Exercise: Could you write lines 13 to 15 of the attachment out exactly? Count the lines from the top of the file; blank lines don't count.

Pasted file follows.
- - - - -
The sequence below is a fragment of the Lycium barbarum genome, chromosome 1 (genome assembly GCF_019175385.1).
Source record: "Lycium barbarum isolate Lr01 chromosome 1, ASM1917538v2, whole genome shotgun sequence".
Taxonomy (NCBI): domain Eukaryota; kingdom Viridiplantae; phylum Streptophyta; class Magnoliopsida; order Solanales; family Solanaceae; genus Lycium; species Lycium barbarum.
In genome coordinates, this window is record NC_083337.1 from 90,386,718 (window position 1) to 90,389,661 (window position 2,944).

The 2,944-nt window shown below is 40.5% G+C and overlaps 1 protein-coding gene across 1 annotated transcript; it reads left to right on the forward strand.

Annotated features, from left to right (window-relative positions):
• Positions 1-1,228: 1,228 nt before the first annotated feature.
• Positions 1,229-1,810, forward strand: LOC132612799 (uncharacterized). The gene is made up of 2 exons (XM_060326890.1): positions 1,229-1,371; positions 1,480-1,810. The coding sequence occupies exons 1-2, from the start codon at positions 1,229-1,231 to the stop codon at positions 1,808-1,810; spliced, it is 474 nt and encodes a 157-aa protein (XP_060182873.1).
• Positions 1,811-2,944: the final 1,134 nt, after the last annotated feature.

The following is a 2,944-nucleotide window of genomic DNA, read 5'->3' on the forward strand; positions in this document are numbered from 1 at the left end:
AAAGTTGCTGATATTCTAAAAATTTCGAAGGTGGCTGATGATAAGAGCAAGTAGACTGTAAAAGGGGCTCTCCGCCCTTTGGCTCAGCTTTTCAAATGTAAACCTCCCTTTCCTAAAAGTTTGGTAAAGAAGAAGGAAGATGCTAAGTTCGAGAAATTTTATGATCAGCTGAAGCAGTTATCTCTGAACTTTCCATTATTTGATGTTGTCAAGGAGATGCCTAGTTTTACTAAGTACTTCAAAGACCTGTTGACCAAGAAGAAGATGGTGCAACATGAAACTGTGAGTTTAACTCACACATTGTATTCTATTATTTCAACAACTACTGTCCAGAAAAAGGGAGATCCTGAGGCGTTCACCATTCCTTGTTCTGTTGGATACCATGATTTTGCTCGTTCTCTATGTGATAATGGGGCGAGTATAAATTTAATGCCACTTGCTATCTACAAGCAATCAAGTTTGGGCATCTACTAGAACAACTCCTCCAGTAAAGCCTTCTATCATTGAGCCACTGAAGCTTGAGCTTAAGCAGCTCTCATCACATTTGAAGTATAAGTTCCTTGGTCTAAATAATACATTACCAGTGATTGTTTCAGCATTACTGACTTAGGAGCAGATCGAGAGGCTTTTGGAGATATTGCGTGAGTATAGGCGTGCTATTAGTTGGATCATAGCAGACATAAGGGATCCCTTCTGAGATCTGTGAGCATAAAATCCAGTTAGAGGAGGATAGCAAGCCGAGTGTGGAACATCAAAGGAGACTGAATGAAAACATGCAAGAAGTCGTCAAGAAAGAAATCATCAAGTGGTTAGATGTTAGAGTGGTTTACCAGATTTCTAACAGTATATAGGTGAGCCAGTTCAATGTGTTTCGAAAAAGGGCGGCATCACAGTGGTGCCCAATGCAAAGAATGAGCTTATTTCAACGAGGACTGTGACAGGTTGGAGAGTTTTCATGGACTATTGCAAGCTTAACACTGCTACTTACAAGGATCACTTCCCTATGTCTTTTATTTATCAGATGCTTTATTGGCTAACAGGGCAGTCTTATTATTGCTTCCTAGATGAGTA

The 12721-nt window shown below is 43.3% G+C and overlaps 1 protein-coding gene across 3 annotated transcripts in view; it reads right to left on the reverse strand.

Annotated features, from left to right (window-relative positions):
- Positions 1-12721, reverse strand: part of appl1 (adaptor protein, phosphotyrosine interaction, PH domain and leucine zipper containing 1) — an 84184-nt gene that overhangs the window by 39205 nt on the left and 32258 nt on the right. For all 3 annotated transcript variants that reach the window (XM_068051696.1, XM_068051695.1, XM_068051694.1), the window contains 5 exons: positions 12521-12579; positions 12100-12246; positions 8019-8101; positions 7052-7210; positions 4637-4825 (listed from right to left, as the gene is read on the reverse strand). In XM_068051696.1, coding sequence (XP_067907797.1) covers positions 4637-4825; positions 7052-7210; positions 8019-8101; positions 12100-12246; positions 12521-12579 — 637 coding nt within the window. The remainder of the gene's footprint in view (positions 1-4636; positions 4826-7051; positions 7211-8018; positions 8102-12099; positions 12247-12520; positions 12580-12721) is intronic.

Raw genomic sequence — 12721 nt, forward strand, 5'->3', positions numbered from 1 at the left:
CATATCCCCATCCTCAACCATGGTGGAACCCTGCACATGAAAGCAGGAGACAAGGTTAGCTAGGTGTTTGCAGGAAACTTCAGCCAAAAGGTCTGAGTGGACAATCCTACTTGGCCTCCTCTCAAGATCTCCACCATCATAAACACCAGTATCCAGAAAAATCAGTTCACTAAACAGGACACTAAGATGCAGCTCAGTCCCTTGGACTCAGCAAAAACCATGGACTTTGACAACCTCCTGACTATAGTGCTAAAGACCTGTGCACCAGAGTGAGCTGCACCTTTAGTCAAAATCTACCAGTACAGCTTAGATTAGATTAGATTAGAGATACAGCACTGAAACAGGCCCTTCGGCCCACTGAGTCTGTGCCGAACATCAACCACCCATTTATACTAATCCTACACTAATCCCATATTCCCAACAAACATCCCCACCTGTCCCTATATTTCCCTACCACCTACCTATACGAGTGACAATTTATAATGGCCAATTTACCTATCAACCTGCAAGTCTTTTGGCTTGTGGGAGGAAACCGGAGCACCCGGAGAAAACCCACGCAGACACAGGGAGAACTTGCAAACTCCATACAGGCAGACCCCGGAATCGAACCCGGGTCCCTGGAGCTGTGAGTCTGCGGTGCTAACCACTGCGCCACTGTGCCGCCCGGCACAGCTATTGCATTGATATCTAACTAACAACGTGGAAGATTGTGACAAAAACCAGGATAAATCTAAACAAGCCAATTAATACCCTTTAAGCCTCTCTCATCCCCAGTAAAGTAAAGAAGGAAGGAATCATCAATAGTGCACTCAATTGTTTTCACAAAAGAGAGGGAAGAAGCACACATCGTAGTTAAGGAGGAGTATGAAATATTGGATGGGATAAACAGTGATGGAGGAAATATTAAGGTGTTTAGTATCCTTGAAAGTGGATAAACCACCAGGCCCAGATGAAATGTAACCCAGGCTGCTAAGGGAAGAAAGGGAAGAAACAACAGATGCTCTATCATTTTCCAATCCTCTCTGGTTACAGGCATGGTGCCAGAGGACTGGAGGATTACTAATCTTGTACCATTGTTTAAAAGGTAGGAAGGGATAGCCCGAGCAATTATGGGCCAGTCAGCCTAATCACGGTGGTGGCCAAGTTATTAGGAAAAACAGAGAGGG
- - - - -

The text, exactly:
Annotated features, from left to right (window-relative positions):
- Positions 1-12721, reverse strand: part of appl1 (adaptor protein, phosphotyrosine interaction, PH domain and leucine zipper containing 1) — an 84184-nt gene that overhangs the window by 39205 nt on the left and 32258 nt on the right. For all 3 annotated transcript variants that reach the window (XM_068051696.1, XM_068051695.1, XM_068051694.1), the window contains 5 exons: positions 12521-12579; positions 12100-12246; positions 8019-8101; positions 7052-7210; positions 4637-4825 (listed from right to left, as the gene is read on the reverse strand). In XM_068051696.1, coding sequence (XP_067907797.1) covers positions 4637-4825; positions 7052-7210; positions 8019-8101; positions 12100-12246; positions 12521-12579 — 637 coding nt within the window. The remainder of the gene's footprint in view (positions 1-4636; positions 4826-7051; positions 7211-8018; positions 8102-12099; positions 12247-12520; positions 12580-12721) is intronic.

Raw genomic sequence — 12721 nt, forward strand, 5'->3', positions numbered from 1 at the left: